Articles | Volume 8, issue 3
Clim. Past, 8, 995–1009, 2012
Clim. Past, 8, 995–1009, 2012

Research article 01 Jun 2012

Research article | 01 Jun 2012

Sensitivity of the North Atlantic climate to Greenland Ice Sheet melting during the Last Interglacial

P. Bakker1, C. J. Van Meerbeeck2, and H. Renssen1 P. Bakker et al.
  • 1Earth & Climate Cluster, Department of Earth Sciences, VU University Amsterdam, 1081HV Amsterdam, The Netherlands
  • 2The Caribbean Institute for Meteorology and Hydrology, Husbands, 23006 St. James, Barbados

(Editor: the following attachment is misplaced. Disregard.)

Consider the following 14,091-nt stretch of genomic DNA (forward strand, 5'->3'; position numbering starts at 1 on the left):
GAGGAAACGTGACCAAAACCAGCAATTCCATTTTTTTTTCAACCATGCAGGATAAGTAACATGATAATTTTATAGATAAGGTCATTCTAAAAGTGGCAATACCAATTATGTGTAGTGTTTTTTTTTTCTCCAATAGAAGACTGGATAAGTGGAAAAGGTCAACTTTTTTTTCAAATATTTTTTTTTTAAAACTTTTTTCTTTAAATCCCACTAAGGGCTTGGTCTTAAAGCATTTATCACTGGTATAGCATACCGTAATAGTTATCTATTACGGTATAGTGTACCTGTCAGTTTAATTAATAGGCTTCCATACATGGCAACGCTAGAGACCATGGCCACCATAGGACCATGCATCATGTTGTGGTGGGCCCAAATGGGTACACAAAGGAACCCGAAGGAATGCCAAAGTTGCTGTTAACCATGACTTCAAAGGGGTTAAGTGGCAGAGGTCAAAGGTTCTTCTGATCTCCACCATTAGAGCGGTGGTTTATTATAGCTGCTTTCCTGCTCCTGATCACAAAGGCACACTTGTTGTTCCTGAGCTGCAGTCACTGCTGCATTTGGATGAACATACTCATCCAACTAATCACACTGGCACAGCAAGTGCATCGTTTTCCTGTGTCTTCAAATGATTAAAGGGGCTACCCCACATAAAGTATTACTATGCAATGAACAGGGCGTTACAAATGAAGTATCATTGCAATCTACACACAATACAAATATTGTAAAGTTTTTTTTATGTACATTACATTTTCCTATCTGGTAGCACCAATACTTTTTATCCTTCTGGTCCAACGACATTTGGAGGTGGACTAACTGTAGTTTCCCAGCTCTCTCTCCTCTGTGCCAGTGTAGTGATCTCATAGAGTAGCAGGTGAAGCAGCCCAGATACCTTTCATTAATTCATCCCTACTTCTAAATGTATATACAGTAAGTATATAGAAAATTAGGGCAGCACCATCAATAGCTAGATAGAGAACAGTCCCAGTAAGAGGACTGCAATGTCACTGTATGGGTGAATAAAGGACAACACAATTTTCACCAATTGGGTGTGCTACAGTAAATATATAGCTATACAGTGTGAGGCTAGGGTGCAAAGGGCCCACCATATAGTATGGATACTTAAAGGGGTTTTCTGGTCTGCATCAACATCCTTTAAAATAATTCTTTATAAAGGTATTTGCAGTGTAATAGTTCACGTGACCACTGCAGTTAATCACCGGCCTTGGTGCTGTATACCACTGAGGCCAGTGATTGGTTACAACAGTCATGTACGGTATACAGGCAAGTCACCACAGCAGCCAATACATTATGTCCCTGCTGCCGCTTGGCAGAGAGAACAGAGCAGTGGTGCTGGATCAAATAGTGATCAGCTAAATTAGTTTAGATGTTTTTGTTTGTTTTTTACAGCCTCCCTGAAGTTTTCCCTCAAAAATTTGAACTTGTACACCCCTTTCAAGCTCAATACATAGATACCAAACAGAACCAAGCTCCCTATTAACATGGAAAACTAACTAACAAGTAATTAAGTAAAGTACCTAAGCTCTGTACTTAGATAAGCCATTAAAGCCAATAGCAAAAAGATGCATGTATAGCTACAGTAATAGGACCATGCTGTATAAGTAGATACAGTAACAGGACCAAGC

Abstract. During the Last Interglacial (LIG; ~130 000 yr BP), part of the Greenland Ice Sheet (GIS) melted due to a warmer than present-day climate. However, the impact of this melting on the LIG climate in the North Atlantic region is relatively unknown. Using the LOVECLIM Earth system model of intermediate complexity, we have systematically tested the sensitivity of the LIG climate to increased freshwater runoff from the GIS. In addition, experiments have been performed to investigate the impact of an idealized reduction of both surface elevation and extent of the GIS on the LIG climate. Based on changes in the maximum sea-ice cover and the strength of the overturning circulation, three regimes have been identified, which are characterized by a specific pattern of surface temperature change in the North Atlantic region. By comparing the simulated deep ocean circulation with proxy-based reconstructions, the most realistic simulated climate could be discerned. The resulting climate is characterized by a shutdown of deep convection and a subsequent ~4 °C cooling in the Labrador Sea. Furthermore, a cooling of ~1 °C over the North Atlantic Ocean between 40° N and 70° N is seen. The prescribed reduction in surface elevation and extent of the GIS results in a local warming of up to 4 °C and amplifies the freshwater-forced reduction in deep convection and the resultant cooling in the Nordic Seas. A further comparison of simulated summer temperatures with both continental and oceanic proxy records reveals that the partial melting of the GIS during the LIG could have delayed maximum summer temperatures in the western part of the North Atlantic region relative to the insolation maximum.